The Benjamin Logan Board of Education will hold a special board meeting at 6 p.m. this evening in the High School Auditorium. The purpose of this meeting is for resident participation regarding the possibility of implementing an armed response team in the schools.
At this meeting, if a resident would like to speak they will need to sign in on the sheet provided upon arrival. Each resident will have five (5) minutes to speak. The board may adjourn to an executive session to discuss security measures.
To dispel some rumors and help clarify the issue at hand, the following is a question/answer format that will hopefully be helpful in preparation for the Wednesday, July 6th Special Board Meeting, held at 6:00 p.m. in the HS Auditorium.
The sole purpose of this meeting is to have an open forum for residents to voice their opinion regarding the potential implementation of school security measures, including a trained and armed response team.
Q: What is HB 99?
A: Governor DeWine signed into law HB 99 on June 13, 2022, which expanded the Board of Education’s ability to authorize individuals to go armed within the school zone if they have successfully completed the curriculum, training, and instruction established under the bill (minimum of 24 hours training, including firearms training).
Q: Who will provide this required training?
A: The Ohio Department of Public Safety has created 16 regional mobile training officers who will oversee training operations and offer training opportunities for school employees. The Logan County Sheriff’s Department also has a curriculum nearly identical to the required curriculum to be covered.
Q: How will such a team of first responders be selected?
A: It will be strictly on a volunteer basis, and each person will have to pass an annual criminal background check and a list of all eventual armed response team members to be submitted to the School Safety and Crisis Center.
Q: What does an armed response team actually mean and why is it important to consider this security measure?
A: Weapons will either be carried concealed on the individuals, or secured in a biometric safe, opened with a fingerprint. Research on all school shootings involving active shooters (mass shootings) indicates that every few seconds a student is injured or killed. Thus, putting out such a threat in the shortest time possible saves lives. Waiting 10-15 minutes for law enforcement to arrive is a major concern.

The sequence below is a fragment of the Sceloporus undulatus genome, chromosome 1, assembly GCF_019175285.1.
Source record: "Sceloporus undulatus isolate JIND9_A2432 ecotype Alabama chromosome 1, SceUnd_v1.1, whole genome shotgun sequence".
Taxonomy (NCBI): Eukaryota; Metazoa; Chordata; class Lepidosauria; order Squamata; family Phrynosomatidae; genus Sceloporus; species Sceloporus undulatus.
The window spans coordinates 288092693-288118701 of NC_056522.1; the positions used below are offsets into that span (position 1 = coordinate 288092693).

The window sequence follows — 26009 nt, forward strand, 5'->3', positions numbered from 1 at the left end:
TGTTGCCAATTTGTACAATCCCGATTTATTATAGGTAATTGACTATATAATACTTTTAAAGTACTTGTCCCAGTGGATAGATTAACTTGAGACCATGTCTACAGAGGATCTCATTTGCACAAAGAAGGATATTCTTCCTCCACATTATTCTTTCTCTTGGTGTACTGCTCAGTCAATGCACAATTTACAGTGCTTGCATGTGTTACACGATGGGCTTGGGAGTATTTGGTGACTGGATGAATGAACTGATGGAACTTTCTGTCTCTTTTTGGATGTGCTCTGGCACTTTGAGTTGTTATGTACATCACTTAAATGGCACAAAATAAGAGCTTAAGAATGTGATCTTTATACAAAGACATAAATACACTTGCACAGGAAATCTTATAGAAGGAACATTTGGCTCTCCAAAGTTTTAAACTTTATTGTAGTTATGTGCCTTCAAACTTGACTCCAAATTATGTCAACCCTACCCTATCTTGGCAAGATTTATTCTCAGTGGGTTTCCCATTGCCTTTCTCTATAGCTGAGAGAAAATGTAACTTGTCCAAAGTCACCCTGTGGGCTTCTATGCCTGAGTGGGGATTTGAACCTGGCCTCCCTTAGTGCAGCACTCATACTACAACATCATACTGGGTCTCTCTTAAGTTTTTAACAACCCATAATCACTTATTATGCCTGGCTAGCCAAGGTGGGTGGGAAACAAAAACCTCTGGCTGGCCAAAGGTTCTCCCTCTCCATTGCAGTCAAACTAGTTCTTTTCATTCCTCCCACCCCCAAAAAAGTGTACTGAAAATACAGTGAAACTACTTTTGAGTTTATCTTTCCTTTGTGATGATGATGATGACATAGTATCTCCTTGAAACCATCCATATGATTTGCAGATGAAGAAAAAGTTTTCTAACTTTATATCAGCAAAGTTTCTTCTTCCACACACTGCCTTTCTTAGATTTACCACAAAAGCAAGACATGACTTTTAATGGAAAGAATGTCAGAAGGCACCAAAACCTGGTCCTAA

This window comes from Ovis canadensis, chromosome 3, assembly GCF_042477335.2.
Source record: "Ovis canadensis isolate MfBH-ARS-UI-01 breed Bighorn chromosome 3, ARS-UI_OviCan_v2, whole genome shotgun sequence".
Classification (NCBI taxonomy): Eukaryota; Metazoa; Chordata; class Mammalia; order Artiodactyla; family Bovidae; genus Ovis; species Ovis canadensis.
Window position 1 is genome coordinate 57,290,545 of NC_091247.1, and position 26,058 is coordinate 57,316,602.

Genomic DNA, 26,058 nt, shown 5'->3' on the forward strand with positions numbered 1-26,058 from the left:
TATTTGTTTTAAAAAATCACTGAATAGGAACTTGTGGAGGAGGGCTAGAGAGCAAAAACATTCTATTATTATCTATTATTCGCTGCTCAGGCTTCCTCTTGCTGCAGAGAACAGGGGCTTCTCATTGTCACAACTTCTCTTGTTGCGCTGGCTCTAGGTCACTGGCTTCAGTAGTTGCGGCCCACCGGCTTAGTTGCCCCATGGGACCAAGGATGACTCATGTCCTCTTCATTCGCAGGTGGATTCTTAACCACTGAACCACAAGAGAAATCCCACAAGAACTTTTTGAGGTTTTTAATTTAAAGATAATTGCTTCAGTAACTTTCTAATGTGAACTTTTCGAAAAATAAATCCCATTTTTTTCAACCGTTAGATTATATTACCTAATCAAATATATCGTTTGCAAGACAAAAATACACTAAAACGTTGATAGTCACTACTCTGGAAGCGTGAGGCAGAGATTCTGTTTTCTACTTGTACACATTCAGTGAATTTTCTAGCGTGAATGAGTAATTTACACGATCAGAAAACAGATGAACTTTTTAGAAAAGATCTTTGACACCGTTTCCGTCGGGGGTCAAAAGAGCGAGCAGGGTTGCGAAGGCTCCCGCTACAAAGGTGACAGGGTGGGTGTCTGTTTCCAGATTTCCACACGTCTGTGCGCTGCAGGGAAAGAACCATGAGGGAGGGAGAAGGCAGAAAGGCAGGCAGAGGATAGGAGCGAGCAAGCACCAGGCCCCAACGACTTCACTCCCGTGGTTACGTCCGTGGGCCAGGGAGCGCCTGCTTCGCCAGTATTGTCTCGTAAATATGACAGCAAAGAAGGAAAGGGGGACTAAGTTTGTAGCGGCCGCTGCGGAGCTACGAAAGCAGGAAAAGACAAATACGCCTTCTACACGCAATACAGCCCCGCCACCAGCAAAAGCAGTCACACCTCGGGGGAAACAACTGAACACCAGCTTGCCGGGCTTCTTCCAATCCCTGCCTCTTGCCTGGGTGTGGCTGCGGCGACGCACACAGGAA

Q: When deputies arrive on the scene, how do they distinguish between the “good guys” and “bad guys”?
A: Bulletproof vests with Staff velcroed on the back of the vests are meant to identify the First Response team members. When Law Enforcement arrives and identifies themselves, the armed response team retreats, as their sole responsibility is to engage the active shooter, and put out the threat as soon as possible until law enforcement arrives.
Q: Do other neighboring school districts have an armed response team?
A: Yes. For example, most schools in Shelby County have an armed response team, consisting of trained staff and administrators.
Q: Has the district considered having additional SROs or school security officers in the schools?
A: Yes, however finding these individuals is a challenge, and the cost for such services is an issue, but still being explored with the Sheriff’s Department.
Q: What does this training consist of for an armed response team?
A: Training will cover mitigation techniques, neutralization of potential threats and active shooters, communications capabilities and coordination and collaboration techniques, accountability, reunification, psychology of critical incidents, de-escalation techniques, crisis intervention, trauma and first aid care, history and pattern of school shootings, tactics of responding to critical incidents in schools, at least 4 hours of training in scenario-based or simulated training exercises, completion of tactical live firearms training, and realistic urban training. Annual re-qualification training is 8 hours.
** Everyone is in agreement that parents should not have to worry about their child coming home safe at the end of the school day. There are different views as to how best to make sure this happens. Those individuals who want to address the school board on this topic will have a maximum of 5 minutes to talk and must sign in on a provided notepad if desiring to speak. Everyone is expected to be civil and respectful of different opinions. Again, we all want the same result-safe schools.
Submitted by Sally Stolly and John Scheu